Classical Greek culture had a custom of mentor and mentee. Older men would be on the look out for promising young talent. The idea was then to help promote the youth’s career, introducing him to the right people for both political and economic advancement, with the understanding that when the youth attained a prominent societal position, these favors could be repaid with favors and influence. Part of the deal in the meantime was that the youth would “service” that older man. As can be seen in the Phaedrus, there was no expectation that the teenager would feel any kind of attraction for the sagging flesh and wrinkled face of the lover in return. Sex would be strictly for career advancement, rather than mutual desire, hence the division between lover and beloved. The ideal age for the youth was supposed to be before his beard had come in and thus, he would still be relatively androgenous. Hence, the sexual connection had a strongly heterosexual element to it. The young man is very much a replacement woman. It is anachronistic to describe this as “homosexual,” because nearly all the men involved in all this would have a wife and children. Pederasty would almost always be in addition to family life, not a replacement for it.

Plato was in favor of the mentor/mentee relationship. He himself had become a devoted follower of Socrates, annoying those who had hoped to make use of Plato’s burgeoning political career to advance themselves. Becoming a philosopher meant the end of that. However, though Plato thought that young men need older men to develop themselves, he was not in favor of sex between the two, hence the phrase, a “Platonic relationship.” Plato justifies this stance in the Phaedrus by using the metaphor of the human soul as constructed of a charioteer with two horses. One beautiful and well-trained, the other ugly and unruly. Only the gods have two beautiful horses. We humans have to manage with this less-than-ideal arrangement and to resist the impulses of the unruly ugly horse. Such a horse will wantonly copulate with any body [sic] of even moderate attractiveness indiscriminately. Love as respect and admiration will have nothing to do with it, and any ascent of the soul to a more spiritual realm with sacred insights will be forestalled. Physical attraction, for Plato, is promiscuous – though we might add more on the part of men than women. Recent studies suggest that nearly all women direct their attention at the top 20% most attractive men, which is highly selective, and regard the rest as “four” or lower on a scale of one to ten, while men give a much more accurate and more charitable “rating” to women. Female chimpanzees mate indiscriminately, but women are hypergamous and that might be why human and chimpanzee evolution has diverged so significantly. As a rule, women mate either across or up in the social hierarchy. Sexual selection thus is thought to have pushed the human race to develop big brains as men compete with great ingenuity to get to the top of hierarchies that men have devised. In the meantime, women sit back, wait to see who succeeds, and then select from the winners, if they are in a position to do so. Female lobsters and many other species do the same thing. Harvard University plays the role of a pretty woman by selecting as tenured faculty professors who have proved themselves immensely successful elsewhere, rather than by promoting new hires to the permanent ranks.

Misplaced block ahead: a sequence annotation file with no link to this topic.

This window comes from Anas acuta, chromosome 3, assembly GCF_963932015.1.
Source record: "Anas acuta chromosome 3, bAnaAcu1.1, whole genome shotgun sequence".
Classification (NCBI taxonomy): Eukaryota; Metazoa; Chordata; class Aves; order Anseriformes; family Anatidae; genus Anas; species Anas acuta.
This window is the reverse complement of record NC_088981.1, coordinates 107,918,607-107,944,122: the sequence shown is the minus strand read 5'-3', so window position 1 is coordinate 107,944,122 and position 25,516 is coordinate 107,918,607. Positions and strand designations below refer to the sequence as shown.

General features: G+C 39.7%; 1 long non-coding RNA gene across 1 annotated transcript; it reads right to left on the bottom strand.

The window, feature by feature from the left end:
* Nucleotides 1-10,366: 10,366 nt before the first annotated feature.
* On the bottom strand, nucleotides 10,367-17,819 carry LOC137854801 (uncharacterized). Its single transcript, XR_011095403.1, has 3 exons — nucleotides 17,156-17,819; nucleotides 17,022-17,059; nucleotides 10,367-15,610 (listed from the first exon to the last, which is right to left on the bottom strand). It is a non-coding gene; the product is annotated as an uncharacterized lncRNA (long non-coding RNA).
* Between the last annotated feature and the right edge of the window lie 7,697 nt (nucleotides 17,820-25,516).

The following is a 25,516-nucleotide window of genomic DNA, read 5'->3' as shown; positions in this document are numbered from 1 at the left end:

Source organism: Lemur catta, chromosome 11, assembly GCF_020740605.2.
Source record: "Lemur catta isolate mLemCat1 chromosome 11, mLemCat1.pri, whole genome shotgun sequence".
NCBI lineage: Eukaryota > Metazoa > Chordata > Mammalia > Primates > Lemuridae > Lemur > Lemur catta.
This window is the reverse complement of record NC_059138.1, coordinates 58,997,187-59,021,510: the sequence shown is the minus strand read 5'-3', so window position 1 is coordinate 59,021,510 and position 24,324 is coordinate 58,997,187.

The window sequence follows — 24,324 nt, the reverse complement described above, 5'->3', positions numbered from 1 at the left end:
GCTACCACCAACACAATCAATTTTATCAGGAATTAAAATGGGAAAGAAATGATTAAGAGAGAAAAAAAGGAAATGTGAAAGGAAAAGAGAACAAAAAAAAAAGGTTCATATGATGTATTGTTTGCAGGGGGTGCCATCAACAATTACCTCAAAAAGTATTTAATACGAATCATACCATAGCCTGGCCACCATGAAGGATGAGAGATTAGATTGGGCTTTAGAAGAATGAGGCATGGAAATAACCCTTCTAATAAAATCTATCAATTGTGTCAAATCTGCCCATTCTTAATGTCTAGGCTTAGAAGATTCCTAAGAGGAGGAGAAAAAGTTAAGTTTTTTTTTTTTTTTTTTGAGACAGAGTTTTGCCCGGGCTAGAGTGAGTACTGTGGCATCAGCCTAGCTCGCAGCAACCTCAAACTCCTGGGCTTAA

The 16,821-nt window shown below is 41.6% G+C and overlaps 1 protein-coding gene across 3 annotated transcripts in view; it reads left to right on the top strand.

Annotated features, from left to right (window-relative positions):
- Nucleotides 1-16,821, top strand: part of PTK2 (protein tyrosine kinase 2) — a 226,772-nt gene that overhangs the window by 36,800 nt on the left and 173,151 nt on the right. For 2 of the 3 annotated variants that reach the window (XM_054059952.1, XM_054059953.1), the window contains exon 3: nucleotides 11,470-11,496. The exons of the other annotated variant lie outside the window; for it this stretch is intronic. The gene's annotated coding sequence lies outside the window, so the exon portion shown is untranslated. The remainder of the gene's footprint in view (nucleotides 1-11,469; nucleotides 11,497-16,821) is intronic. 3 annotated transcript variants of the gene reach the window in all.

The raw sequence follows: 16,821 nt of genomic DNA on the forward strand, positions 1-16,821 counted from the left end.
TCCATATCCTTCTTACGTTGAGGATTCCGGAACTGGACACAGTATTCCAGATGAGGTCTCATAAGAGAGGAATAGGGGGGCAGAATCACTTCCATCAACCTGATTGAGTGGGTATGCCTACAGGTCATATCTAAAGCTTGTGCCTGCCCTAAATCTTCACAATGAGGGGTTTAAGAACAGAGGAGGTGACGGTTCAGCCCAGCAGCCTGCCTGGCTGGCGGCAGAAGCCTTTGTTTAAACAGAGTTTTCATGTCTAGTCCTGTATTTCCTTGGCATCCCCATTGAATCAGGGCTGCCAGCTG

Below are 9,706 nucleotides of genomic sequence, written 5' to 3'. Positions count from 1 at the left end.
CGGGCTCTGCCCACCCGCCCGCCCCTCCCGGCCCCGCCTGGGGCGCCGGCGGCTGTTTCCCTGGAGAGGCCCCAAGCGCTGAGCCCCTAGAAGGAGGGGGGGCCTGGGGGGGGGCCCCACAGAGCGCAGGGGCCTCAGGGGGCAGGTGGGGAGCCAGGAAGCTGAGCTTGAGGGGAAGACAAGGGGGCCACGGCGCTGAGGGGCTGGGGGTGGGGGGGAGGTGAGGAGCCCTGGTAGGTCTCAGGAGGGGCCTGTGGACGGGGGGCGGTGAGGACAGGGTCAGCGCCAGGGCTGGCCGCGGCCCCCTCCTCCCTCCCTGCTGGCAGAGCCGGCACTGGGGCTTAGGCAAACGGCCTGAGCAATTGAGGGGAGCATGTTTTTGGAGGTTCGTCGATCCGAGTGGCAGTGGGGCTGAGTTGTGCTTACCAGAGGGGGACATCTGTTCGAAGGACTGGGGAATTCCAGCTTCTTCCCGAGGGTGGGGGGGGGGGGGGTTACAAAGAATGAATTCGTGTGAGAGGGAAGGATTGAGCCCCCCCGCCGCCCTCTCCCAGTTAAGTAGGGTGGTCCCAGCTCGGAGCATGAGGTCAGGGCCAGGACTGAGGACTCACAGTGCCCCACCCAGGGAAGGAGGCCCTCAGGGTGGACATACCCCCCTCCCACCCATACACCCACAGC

23 thoughts on “Pederasty in the Classical Greek Context

  1. This all seems to rather strongly recommend the advice given in Ecclesiastes to avoid learning in order to attain godliness.